Karim Abay


When Karim Abay was contemplating whether to join the Center as a new board member, Los Angeles Mayor Eric Garcetti helped seal the deal.

“I met the mayor at a fundraiser for the ­first time and mentioned that I was thinking about joining the board,” recalled Abay (pronounced uh-BY). “Mayor Garcetti said, ‘There’s nothing to think about. You need to join the Center.’”

Now, as a new board member, Abay is already leaving an indelible impression. “When Center staff members and clients meet me for the ­first time, their eyes light up because they know I’ve got their backs—and that brings me great joy and motivation,” explained Abay. “I’m ready to get to work!”

Before joining the Center, Abay served as associate publisher of Nylon and jetted to both coasts every other week in order to manage the publication for more than a decade. (The magazine’s launch parties were held in Los Angeles; the magazine’s editorial and art designs were done in New York.) Abay would later become Senior Vice President at Paper magazine.

But his ­first jobs were less glamorous— yet just as fulfilling—in the nonprofi­t sector. In 1995, he worked as an intake counselor at the Gay Men’s Health Crisis (GMHC) in New York at a time when protease inhibitors hadn’t been approved yet to prolong the lives of people living with HIV and AIDS.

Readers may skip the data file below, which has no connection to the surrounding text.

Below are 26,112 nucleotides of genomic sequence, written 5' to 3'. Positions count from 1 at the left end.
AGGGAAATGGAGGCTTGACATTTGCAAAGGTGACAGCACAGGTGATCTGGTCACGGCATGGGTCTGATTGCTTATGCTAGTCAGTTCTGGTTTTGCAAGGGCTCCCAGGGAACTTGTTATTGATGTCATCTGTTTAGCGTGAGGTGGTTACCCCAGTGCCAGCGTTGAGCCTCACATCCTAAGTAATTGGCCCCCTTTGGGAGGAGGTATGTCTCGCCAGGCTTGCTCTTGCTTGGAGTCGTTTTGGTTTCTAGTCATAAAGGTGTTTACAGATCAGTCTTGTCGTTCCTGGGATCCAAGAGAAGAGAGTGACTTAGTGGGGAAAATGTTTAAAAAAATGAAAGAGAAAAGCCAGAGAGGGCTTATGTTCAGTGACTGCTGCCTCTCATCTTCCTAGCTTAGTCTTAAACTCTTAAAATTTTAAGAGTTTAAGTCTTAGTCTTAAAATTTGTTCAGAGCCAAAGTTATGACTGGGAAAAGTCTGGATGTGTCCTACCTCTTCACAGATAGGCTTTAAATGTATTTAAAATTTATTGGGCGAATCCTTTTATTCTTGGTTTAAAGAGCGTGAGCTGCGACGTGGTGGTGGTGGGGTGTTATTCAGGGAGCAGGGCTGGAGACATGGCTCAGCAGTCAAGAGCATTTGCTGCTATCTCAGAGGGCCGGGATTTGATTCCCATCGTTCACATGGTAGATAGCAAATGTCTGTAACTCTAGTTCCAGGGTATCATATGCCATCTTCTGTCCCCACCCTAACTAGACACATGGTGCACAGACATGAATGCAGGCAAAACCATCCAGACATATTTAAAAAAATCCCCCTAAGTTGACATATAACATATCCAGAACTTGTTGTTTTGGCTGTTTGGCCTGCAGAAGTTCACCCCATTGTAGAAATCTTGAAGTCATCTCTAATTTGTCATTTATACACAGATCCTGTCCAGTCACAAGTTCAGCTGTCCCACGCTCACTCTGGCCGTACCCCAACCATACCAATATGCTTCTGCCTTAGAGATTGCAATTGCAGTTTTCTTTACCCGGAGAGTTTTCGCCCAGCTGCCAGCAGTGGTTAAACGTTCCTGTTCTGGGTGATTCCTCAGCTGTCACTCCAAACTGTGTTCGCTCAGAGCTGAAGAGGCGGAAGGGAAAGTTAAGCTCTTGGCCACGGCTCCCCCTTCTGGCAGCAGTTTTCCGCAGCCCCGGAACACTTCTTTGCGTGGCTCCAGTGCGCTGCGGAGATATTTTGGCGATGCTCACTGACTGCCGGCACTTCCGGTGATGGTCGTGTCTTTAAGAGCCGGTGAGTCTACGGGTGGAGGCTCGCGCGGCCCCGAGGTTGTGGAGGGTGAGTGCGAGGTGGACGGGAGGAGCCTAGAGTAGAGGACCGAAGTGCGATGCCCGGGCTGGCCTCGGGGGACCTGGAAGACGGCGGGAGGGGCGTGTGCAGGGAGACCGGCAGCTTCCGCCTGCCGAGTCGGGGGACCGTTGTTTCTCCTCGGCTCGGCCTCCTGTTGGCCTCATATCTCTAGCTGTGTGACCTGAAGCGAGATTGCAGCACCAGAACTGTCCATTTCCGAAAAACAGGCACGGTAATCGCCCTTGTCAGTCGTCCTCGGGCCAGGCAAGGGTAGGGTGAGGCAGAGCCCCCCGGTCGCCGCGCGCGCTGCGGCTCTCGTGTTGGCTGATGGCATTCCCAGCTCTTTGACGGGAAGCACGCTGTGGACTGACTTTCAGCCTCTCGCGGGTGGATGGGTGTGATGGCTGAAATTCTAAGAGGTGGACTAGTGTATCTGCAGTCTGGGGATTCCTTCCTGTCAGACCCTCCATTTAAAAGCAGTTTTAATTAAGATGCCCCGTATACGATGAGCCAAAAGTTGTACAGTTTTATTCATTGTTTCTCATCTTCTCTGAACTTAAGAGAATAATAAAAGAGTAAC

“Some of them were losing their vision. Some of them had Kaposi sarcoma. And yet in the face of adversity, many of them chose to shine in their lives,” recalled Abay. “Their sheer bravery inspired me.”

After his stint at GMHC, Abay continued to work on behalf of the LGBT movement as part of the Human Rights Campaign and for eight years as a board member of the Hetrick Martin Institute, which provides support and programming for LGBTQ youth. Abay hopes to continue his work for the LGBT community as part of the Center.

“As an out black man, I am seizing this opportunity to erase the challenges and the stigma affecting gay and bisexual men of color,” said Abay, who was raised in Akron, Ohio, by an African American father and a German mother. “Right now, black and Latino gay and bi men are experiencing the highest rates of HIV infection in the country. The Center has been making great strides in protecting these marginalized communities, and I want to be part of that continued effort.”

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